Born in Oklahoma in 1922, James Ling was a U.S. businessman and the longtime head of Ling-Temco-Vought, also known as LTV. As the 1960s progressed, Ling continued to bring other businesses into the LTV fold, including Wilson and Company and Greatamerica Corporation. Business success in takeovers helped make Ling both famous and wealthy. He died in Dallas, Texas, in 2004.
Born on December 31, 1922, in Hugo, Oklahoma, James Joseph Ling—who was generally known as James Ling or Jimmy Ling—was one of the most famous business leaders of the 1960s. His parents were Henry William and Mary Jones Ling. Henry was a devoted Catholic who once got into a fight with a fellow railroad employee over religion. He ended up killing the man.
Though he was put on trial for the death, Ling's father was found not guilty when the jury ruled he had acted in self-defense. However, Henry was so affected by his actions that he eventually left his family to live in a monastery. Ling lost his mother when he was 11 years old. For the rest of his youth, he was cared for by relatives.
Though he never completed high school, Ling was a fast learner. He managed to become a skilled electrician after a six-month apprenticeship, a process that usually took years. In 1944, he joined the U.S. Navy. Ling used his electrician skills while stationed in the Philippines.
After being discharged from the navy in 1946, Ling soon started his own business, Ling Electrical. He was bringing in more than $1 million a year in sales by the mid-1950s. Wanting to expand, Ling decided to sell shares in his business; one of the places where he distributed the company's prospectus was at the Texas State Fair. According to The New York Times, Ling managed to sell approximately $738,000 worth of stock in 90 days.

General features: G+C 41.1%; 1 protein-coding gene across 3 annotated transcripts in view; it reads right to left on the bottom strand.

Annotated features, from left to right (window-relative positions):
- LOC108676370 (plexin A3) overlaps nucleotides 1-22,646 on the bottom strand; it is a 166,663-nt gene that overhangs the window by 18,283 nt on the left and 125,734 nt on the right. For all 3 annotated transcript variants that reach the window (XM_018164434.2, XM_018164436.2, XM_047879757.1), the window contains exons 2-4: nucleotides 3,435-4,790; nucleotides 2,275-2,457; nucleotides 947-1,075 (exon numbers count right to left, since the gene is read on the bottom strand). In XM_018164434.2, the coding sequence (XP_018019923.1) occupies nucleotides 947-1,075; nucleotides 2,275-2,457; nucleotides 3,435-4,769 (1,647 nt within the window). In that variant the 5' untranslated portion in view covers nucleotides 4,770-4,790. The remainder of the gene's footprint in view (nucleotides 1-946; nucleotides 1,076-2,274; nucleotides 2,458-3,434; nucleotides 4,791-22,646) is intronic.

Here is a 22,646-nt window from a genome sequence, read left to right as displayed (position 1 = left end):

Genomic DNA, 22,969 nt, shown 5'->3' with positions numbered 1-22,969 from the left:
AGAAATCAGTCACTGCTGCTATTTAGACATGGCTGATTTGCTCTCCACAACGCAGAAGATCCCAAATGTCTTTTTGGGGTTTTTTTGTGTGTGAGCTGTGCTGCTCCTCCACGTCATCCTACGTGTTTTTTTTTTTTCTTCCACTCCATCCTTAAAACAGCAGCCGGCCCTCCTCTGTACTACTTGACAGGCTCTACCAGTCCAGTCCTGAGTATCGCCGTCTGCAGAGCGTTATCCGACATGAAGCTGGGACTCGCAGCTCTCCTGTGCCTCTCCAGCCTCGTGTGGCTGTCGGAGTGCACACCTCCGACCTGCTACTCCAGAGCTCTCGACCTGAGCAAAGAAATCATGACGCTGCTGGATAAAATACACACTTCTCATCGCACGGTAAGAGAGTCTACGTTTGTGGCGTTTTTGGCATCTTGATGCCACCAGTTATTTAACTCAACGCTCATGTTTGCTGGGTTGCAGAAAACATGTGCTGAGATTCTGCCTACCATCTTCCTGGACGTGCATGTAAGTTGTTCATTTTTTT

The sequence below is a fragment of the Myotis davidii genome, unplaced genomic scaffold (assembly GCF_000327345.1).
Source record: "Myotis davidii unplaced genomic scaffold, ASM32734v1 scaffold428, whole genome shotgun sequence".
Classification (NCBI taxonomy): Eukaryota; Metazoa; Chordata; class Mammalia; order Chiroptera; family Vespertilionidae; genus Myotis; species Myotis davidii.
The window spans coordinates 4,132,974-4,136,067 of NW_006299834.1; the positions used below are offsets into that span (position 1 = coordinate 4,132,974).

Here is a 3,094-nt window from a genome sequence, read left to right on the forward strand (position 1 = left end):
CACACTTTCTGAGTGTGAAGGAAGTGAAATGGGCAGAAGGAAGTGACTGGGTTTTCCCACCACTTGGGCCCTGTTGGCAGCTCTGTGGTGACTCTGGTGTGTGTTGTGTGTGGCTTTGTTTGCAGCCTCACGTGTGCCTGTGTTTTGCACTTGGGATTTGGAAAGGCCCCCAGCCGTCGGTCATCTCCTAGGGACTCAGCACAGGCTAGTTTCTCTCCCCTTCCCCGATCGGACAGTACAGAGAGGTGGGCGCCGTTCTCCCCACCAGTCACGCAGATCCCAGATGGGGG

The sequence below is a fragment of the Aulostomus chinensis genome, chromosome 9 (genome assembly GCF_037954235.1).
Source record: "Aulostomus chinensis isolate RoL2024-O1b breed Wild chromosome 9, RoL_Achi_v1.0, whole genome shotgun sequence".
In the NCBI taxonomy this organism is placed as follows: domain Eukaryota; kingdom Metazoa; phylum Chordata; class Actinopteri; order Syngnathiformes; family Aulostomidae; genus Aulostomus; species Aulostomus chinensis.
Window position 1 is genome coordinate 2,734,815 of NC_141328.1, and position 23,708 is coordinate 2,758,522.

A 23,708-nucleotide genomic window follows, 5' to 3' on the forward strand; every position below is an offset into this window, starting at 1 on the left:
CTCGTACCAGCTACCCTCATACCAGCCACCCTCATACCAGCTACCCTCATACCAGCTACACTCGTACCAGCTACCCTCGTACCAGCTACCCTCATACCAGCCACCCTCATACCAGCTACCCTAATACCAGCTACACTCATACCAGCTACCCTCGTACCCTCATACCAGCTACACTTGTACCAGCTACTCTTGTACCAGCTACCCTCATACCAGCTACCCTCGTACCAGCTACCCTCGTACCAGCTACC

The Conglomerate King
With the funds brought in by his stock offering, Ling began acquiring other companies. By the end of the 1950s, he had scored his first major takeover victory: Ling bought the much larger Altec, a sound system maker. Altec's size and prestige led to Ling changing the name of his company to Ling-Altec Electronics.
In 1960, Ling added to his business empire by merging with Temco Inc., a military aircraft manufacturer; his business became known as Ling-Temco. Ling then set his sights on Chance Vought, another military aircraft contractor. An ugly public battle for control followed, but Ling emerged triumphant.
Ling's business was renamed Ling-Temco-Vought, and soon became known as LTV. As the 1960s progressed, Ling continued to bring other businesses into the LTV fold. These acquisitions included Wilson and Company, owner of the Wilson line of sporting goods and other interests, and Greatamerica Corporation, the parent company for Braniff Airways and National Car Rental.
Fall of the King
However, one takeover proved to be Ling's undoing. After buying Jones and Laughlin Steel, Ling found that LTV was the target of an antitrust investigation launched by the government in 1969. Faced with this legal trouble, Ling soon witnessed his company's stock price take a tumble. He was forced to resign from the company in 1970. Ling tried other business ventures afterward, but none matched his earlier success.
Business success in takeovers helped make Ling famous, as well as very rich. With his wife, Dorothy, Ling built a palatial home in Dallas, Texas. Ling later sold the mansion following his business difficulties.
In the early 1980s, Ling was diagnosed with Guillain-Barré syndrome. He struggled to regain his health after dealing with a severe occurrence of the disease. In 1991, Ling lost his wife. Ling was 81 when he died on December 17, 2004, in Dallas.
We strive for accuracy and fairness. If you see something that doesn't look right, contact us!